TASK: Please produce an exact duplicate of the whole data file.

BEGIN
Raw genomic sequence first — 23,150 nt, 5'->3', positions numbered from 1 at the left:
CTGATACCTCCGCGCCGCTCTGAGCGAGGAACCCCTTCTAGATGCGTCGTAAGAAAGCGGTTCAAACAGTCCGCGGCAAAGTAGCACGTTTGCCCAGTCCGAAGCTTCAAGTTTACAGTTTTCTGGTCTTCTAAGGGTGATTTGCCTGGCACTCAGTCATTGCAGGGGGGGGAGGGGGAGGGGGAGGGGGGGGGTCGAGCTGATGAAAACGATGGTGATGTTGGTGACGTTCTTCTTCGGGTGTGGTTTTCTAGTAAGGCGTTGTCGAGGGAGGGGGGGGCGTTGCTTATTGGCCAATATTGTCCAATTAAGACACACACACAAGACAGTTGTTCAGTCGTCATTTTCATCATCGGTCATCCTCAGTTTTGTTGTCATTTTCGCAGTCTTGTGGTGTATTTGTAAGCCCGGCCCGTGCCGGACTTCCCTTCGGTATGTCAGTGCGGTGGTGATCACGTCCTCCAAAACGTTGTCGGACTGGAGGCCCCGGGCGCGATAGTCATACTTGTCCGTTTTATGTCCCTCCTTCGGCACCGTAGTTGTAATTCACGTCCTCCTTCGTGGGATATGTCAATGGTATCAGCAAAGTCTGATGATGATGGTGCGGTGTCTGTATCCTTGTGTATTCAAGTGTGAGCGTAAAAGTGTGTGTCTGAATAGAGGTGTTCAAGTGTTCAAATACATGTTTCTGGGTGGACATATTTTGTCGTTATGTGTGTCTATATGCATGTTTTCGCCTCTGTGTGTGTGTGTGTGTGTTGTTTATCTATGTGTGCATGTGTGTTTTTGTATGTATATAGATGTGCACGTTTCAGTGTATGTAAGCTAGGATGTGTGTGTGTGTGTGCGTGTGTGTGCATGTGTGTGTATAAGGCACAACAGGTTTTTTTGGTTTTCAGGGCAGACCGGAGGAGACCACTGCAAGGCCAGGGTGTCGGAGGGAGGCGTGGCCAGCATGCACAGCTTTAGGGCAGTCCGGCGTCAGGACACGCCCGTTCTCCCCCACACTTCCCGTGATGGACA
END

Raw genomic sequence first — 23,150 nt, 5'->3', positions numbered from 1 at the left:
CTGATACCTCCGCGCCGCTCTGAGCGAGGAACCCCTTCTAGATGCGTCGTAAGAAAGCGGTTCAAACAGTCCGCGGCAAAGTAGCACGTTTGCCCAGTCCGAAGCTTCAAGTTTACAGTTTTCTGGTCTTCTAAGGGTGATTTGCCTGGCACTCAGTCATTGCAGGGGGGGGAGGGGGAGGGGGAGGGGGGGGGTCGAGCTGATGAAAACGATGGTGATGTTGGTGACGTTCTTCTTCGGGTGTGGTTTTCTAGTAAGGCGTTGTCGAGGGAGGGGGGGGCGTTGCTTATTGGCCAATATTGTCCAATTAAGACACACACACAAGACAGTTGTTCAGTCGTCATTTTCATCATCGGTCATCCTCAGTTTTGTTGTCATTTTCGCAGTCTTGTGGTGTATTTGTAAGCCCGGCCCGTGCCGGACTTCCCTTCGGTATGTCAGTGCGGTGGTGATCACGTCCTCCAAAACGTTGTCGGACTGGAGGCCCCGGGCGCGATAGTCATACTTGTCCGTTTTATGTCCCTCCTTCGGCACCGTAGTTGTAATTCACGTCCTCCTTCGTGGGATATGTCAATGGTATCAGCAAAGTCTGATGATGATGGTGCGGTGTCTGTATCCTTGTGTATTCAAGTGTGAGCGTAAAAGTGTGTGTCTGAATAGAGGTGTTCAAGTGTTCAAATACATGTTTCTGGGTGGACATATTTTGTCGTTATGTGTGTCTATATGCATGTTTTCGCCTCTGTGTGTGTGTGTGTGTGTTGTTTATCTATGTGTGCATGTGTGTTTTTGTATGTATATAGATGTGCACGTTTCAGTGTATGTAAGCTAGGATGTGTGTGTGTGTGTGCGTGTGTGTGCATGTGTGTGTATAAGGCACAACAGGTTTTTTTGGTTTTCAGGGCAGACCGGAGGAGACCACTGCAAGGCCAGGGTGTCGGAGGGAGGCGTGGCCAGCATGCACAGCTTTAGGGCAGTCCGGCGTCAGGACACGCCCGTTCTCCCCCACACTTCCCGTGATGGACA